The tifo hangs at the Columbus Crew Stadium.  Credit: Courtesy of #Tifosweat

The tifo hangs at the Columbus Crew Stadium.
Credit: Courtesy of #Tifosweat

The roar of the crowd in Columbus Crew Stadium reached a fever pitch — a massive sea of red, white and blue shirts jumping and shouting in unison — as the giant banner unfurled over the north end of the field.

The red banner, featuring a seal of an eagle in blue and the word “home” triumphantly placed at the bottom, was hoisted above the crowd as part of a pregame ritual at the United States Men’s National Team vs. Mexico National Team World Cup Qualifer match Tuesday.

“Pure unprocessed energy (was) just pumping through me, combined with a lot of emotion and an immense sense of pride of what we did as people and as a community,” said Morgan Hughes, one of the organizers of the display.

Organized cheering and other showcases of support from fans, known as tifo — taken from the Italian word “tifosi,” meaning fans or supporters — are a soccer-supporter tradition which originated in Europe and Latin America.

Funded entirely by local soccer supporter groups, the 2013 tifo was an independent project undertaken by a group of soccer-loving volunteers.

The tifo team began preparation following the announcement of Crew Stadium as the host site for the qualifying match in March.

Justin Bell, an independent graphic designer who drew the original design for the banner, said he started thinking of ideas for the tifo around February or March.

“I started thinking, ‘We have to do something big. It has to say something about our city,’” Bell said.

Bell decided to create a banner design that emphasized the importance of continuing to house this match in Columbus.

“I thought that we should say that this is ‘home’ for this game. That was the working idea — that this is home. It’s the fact that this game has been played here in 2001, (2005), 2009 and now 2013. There’s a history here,” Bell said.

Bell found the inspiration for the tifo design from a photograph.

“Being a graphic designer, I look at photographs a lot,” said Bell. “Back in March, I went to the Library of Congress website and searched for Columbus and eagles and the United States. One of the things that I found was this photo essay … of the U.S. federal courthouse in Columbus. One of the photographs was of an eagle.”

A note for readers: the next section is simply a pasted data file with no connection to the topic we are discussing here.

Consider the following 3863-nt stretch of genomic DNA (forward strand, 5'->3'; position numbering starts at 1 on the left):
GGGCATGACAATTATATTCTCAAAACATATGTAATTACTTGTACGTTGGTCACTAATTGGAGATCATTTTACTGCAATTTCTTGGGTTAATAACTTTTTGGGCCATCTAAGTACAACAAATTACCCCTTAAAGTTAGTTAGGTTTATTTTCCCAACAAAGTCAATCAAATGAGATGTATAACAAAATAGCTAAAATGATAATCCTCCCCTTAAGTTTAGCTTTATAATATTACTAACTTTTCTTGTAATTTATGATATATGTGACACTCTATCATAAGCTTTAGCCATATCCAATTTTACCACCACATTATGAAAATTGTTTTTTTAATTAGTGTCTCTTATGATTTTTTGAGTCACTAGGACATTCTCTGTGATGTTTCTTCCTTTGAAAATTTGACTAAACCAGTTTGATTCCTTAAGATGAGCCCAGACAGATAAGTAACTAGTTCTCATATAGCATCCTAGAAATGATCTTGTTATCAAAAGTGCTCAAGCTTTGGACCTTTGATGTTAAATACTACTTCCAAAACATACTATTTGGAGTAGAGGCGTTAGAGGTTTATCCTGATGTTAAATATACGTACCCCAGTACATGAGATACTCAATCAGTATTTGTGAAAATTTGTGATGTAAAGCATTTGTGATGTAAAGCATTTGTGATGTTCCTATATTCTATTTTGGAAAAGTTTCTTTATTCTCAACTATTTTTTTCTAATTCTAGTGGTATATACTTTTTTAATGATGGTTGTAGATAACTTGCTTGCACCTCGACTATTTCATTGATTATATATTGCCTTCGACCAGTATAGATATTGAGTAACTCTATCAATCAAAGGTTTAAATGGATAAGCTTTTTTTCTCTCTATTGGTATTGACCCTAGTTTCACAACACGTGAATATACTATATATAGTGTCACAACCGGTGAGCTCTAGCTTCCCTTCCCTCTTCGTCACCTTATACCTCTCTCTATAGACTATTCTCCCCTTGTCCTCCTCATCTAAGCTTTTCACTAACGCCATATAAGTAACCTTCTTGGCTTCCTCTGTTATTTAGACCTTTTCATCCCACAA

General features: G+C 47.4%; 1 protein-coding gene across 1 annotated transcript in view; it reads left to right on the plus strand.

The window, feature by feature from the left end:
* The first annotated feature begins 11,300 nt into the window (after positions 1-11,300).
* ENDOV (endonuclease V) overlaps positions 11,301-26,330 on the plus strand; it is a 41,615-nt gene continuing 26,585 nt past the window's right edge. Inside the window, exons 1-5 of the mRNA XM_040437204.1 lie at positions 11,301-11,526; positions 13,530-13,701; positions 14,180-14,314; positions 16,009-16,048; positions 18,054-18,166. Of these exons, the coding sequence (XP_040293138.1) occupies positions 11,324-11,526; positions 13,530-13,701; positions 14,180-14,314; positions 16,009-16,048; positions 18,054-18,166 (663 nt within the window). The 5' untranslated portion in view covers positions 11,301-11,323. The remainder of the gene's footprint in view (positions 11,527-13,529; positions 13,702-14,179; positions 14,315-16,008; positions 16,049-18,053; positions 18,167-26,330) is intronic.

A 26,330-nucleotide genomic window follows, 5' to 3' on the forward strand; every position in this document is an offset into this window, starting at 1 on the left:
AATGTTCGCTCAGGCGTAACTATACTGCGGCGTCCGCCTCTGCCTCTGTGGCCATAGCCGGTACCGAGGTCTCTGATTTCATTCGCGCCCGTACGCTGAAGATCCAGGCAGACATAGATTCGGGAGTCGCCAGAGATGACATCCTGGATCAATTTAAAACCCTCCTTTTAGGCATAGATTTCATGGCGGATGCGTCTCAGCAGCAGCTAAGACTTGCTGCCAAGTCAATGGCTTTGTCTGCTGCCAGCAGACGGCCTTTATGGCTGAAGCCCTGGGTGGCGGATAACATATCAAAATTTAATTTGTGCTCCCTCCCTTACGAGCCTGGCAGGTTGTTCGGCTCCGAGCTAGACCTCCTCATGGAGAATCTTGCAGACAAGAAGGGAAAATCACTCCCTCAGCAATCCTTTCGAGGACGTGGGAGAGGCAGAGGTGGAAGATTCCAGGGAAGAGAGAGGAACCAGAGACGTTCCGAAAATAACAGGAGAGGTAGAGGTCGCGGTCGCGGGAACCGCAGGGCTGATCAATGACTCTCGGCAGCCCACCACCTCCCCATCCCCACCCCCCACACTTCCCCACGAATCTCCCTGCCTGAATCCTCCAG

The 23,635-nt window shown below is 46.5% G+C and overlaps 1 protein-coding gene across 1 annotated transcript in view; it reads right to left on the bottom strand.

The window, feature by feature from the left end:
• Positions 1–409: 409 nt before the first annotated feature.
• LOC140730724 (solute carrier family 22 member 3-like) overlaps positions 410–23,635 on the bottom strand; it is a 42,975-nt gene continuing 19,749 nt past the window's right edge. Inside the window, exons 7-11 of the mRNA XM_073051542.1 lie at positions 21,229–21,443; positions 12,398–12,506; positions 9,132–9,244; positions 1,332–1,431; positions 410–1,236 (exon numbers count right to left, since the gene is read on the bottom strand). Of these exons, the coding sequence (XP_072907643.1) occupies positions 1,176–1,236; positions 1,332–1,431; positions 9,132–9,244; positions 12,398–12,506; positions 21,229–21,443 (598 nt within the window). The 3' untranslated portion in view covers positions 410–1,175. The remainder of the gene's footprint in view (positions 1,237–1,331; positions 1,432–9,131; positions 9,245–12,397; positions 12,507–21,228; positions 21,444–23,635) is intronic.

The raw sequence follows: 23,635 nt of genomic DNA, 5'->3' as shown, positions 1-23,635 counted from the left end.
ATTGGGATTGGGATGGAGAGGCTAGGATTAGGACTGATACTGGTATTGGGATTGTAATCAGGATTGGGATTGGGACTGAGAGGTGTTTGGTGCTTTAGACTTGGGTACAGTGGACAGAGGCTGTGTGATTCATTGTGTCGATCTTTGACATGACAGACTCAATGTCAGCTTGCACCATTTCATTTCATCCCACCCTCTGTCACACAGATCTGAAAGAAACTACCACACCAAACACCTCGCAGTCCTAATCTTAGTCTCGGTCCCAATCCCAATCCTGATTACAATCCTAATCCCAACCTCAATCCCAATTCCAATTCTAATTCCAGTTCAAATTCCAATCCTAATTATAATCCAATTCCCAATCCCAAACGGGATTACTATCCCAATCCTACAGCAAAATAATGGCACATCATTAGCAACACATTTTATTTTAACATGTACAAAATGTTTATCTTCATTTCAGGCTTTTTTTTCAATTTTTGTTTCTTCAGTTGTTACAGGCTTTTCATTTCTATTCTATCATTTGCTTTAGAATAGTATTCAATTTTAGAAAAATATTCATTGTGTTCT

The photograph inspired Bell to redraw the bird, adding aspects of soccer to the original design. The result was an art deco-inspired eagle, which Bell intended to print on shirts or soccer scarves.

“I didn’t really know what to do with it … but when it (be)came clear that we were going to have to do this big design, I decided to make that into the centerpiece of this banner,” Bell said.

With the design in mind, Bell, Hughes and other soccer fans — working under the codename #tifosweat — began the arduous process of transferring the design onto a plane of fabric.

The gargantuan dimensions of the proposed tifo initially presented the team with several logistical challenges.

Since the banner was designed to be large, pre-made fabric of that size was unavailable. The #tifosweat team improvised by buying individual rolls of fabric and stitching them together to form a long banner.

“We brought in six to eight rolls (of fabric), cut it to dimension, then sewed the pieces together,” Hughes said.

Working in small teams in order to speed efficiency while ensuring quality, #tifosweat also employed the work of specialized volunteers.

“I would bring in all of my sewing supplies. We would set it out, get it all cut and sew it all together,” said Suzi Eliana, a graphic designer with Thirty One Gifts. “We did three or four work sessions of sewing. We had at least six or seven people (at the sessions).”

Through a two-part communication system, Hughes was able to find a group of dedicated soccer supporters willing to put in valuable time and effort.

“I sent out an update every morning,” Hughes said. “Over 100 people in total worked on this thing in one way or another.”

As the week of the game approached, the team became accustomed to putting in long hours at the warehouse.

“It was five days a week. By the end, it was a 10- to 11-hour-a-day job,” Hughes said.

Caleb Williams, a third-year in finance and president of OSU’s Buckeye Brigade, an official OSU student organization aimed at uniting Columbus soccer fans, attended many of the painting sessions.

“I started working on it two or three weeks ago. I came in to do the painting,” Williams said. “I would go pretty much every day for three weeks and paint for four to eight hours. It was really like a full-time job.”

The #tifosweat team continued to work through the night of the banner’s unveiling at Tuesday’s game.

The crowd reacted enthusiastically to the display.

“It was really awesome hearing the crowd,” Eliana said. “It was great to know that all these people from all four corners of the United States were just as excited as we were and pumped to see these things.”

Sam Hubert, a first-year in biomedical engineering, sat behind the tifo display at the game.

“The place was just going nuts,” Hubert said. “It was great. I have never really seen an atmosphere quite like that anywhere.”

While the months were filled with endless work, Bell describes the experience as a “fun and unique form of expression.”

“The look on all of the people’s faces who had helped with this was amazing. That’s what I wanted to see. I just wanted to see them looking happy,” Bell said. “When we would have meetings, I said (to the #tifosweat team), ‘You know, there are going to be hundreds of millions of people around the world watching this. And there is probably nothing in your life that you’re going to do that more people are going to see. That’s something you can tell people for the rest of your life.’”